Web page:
Bonnie Barnum

Drawn by the Village’s multicultural curriculum plans, Miss Barnum has been at VCS since its inception in 1999. Bonnie Barnum earned her BA and California Teaching Credential from California State University, Los Angeles, and also has a Multiple Subject California Credential (BCLAD with Special Authorization in English and ESL). Prior to VCS, she spent fifteen years with the Los Angeles Unified School District where she taught for eight years in bilingual Spanish classes, and developed her own multicultural program for students. Miss Barnum leads the whole school in multicultural music and dance, many festivals and outreach performances. She is an accomplished musician, and plays guitar, accordion, harp, and saz with her class. She enjoys bringing the love of learning and the joy of music to her students.

A look into our classroom...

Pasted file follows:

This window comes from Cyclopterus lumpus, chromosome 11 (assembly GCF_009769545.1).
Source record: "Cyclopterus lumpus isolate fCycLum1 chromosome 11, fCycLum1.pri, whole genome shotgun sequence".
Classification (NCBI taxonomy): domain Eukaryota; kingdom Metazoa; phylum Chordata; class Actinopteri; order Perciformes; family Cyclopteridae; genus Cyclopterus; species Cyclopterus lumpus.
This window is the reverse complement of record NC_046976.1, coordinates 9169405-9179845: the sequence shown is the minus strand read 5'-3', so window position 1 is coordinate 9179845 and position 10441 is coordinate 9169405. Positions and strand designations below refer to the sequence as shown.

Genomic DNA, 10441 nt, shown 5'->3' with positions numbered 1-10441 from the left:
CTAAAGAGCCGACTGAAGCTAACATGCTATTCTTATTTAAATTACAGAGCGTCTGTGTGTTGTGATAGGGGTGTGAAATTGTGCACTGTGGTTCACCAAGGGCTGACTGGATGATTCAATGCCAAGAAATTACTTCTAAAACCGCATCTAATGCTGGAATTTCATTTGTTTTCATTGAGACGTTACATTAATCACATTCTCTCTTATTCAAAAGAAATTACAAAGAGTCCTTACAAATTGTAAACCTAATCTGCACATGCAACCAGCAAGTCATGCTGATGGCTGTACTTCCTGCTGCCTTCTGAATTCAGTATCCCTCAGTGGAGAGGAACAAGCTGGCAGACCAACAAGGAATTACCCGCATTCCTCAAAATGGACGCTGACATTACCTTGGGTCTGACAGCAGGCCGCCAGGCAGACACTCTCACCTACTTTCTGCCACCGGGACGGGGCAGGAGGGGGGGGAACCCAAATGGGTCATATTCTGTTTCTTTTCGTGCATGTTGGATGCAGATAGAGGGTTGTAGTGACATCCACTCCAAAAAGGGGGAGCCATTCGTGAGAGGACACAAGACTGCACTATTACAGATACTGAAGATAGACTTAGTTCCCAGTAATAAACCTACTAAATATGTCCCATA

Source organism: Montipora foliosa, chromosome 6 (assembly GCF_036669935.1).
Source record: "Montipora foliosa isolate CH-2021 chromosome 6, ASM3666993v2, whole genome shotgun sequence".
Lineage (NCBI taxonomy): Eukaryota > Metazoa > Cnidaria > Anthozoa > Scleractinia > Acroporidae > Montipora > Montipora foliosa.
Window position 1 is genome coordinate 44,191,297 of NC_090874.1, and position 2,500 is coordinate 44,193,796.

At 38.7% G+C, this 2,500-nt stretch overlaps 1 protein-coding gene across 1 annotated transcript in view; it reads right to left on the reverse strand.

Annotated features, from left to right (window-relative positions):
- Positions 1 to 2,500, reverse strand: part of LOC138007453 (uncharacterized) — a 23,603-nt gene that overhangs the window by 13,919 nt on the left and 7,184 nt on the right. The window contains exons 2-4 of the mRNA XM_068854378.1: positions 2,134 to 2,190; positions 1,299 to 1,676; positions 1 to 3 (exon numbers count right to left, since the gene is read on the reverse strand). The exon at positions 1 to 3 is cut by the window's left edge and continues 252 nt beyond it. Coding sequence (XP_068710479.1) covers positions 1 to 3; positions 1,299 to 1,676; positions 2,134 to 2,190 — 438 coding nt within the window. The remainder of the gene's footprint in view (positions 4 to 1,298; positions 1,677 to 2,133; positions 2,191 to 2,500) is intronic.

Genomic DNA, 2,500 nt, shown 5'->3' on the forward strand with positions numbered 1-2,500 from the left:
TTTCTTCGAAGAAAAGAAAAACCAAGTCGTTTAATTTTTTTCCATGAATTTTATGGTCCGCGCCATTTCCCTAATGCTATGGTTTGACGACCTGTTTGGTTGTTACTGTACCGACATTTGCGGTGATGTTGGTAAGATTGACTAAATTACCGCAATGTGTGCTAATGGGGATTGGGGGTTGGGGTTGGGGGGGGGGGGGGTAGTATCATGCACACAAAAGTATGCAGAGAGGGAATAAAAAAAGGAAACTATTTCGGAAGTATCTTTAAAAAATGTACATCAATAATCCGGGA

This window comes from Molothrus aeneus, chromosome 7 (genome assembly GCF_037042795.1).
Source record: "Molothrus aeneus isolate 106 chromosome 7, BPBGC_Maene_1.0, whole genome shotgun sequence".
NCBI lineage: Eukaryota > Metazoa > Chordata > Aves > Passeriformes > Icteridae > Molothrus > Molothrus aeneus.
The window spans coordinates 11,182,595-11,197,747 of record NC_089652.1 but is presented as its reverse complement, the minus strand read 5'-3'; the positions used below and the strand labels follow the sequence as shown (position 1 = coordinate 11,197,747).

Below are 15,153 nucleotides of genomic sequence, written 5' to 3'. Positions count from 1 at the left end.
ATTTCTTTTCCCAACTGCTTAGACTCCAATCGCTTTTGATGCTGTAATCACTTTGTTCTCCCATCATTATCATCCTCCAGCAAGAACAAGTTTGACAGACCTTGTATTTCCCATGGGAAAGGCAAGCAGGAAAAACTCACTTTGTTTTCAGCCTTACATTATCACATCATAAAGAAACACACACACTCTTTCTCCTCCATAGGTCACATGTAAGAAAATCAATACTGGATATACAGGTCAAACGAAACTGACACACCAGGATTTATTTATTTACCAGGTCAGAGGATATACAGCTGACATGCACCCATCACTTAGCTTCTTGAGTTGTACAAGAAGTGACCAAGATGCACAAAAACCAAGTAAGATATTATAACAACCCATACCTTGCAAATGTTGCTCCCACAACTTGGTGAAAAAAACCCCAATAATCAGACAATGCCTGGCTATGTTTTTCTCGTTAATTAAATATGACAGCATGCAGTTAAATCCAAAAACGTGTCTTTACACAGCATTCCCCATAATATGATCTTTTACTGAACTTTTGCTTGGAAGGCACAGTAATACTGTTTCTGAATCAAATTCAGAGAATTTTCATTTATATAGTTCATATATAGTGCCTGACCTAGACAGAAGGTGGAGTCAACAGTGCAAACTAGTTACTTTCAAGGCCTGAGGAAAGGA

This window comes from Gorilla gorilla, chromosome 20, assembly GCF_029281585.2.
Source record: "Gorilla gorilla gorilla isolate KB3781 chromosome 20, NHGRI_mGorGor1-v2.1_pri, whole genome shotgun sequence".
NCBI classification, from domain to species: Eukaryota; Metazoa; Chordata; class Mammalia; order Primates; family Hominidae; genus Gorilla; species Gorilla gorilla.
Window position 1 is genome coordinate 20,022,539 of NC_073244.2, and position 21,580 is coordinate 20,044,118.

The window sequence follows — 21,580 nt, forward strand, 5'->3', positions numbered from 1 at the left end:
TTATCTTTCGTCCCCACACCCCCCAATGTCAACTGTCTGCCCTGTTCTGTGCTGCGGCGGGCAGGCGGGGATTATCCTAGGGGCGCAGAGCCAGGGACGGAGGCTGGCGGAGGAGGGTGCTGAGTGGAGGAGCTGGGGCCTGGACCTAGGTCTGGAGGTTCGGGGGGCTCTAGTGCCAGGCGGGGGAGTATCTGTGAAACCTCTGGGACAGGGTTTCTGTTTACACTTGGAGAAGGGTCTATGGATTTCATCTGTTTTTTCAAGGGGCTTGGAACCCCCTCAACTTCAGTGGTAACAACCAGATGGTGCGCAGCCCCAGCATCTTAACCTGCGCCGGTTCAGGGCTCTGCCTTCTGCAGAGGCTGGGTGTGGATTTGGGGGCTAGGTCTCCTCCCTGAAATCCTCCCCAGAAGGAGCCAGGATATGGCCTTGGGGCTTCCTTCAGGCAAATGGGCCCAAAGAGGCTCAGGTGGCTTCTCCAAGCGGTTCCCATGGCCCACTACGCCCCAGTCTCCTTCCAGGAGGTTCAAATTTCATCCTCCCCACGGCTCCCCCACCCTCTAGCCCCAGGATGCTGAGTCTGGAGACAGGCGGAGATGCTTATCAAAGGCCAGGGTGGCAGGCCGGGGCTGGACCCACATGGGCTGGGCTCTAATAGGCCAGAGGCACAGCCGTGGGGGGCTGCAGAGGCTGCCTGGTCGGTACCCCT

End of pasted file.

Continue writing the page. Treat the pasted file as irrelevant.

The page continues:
In Miss Barnum’s 2nd through 4th grade class, students explore world cultures of the past and present, including their heroes, legends, literature, food, music, dance, art, textiles, handwork, religions and festivals. Each day begins with music. While Miss Barnum plays one of her many instruments, children learn songs from and about the region of study, often in the native language. Over the course of the year they will learn by memory over one hundred songs and poems, the print versions of which are used on charts and in language arts lessons. Children put on at least one play per year, with handpainted backdrops, songs, and costumes. Each trimester, the class learns about a new country or culture, which becomes the theme that is then woven throughout all class activities. The teacher reads aloud from books that relate to the theme, and the free reading book collection changes each month to reflect that theme. For example, while studying America’s pioneer days, students practice a spinning wheel, write with quill and ink, learn square dancing, hear American tall tales, read stories by Laura Ingalls Wilder, and visit the Grist Mill in Napa where they grind wheat for baking. The study of Greece introduces ancient mythology, etymology, dance, plants and foods. India brings stories of the Hindu gods, celebration of Divali, lunch at an Indian restaurant, study of Mahatma Gandhi, and math with mandalas. By exposure to many cultures, the children gain flexibility and an appreciation for the diversity of humankind.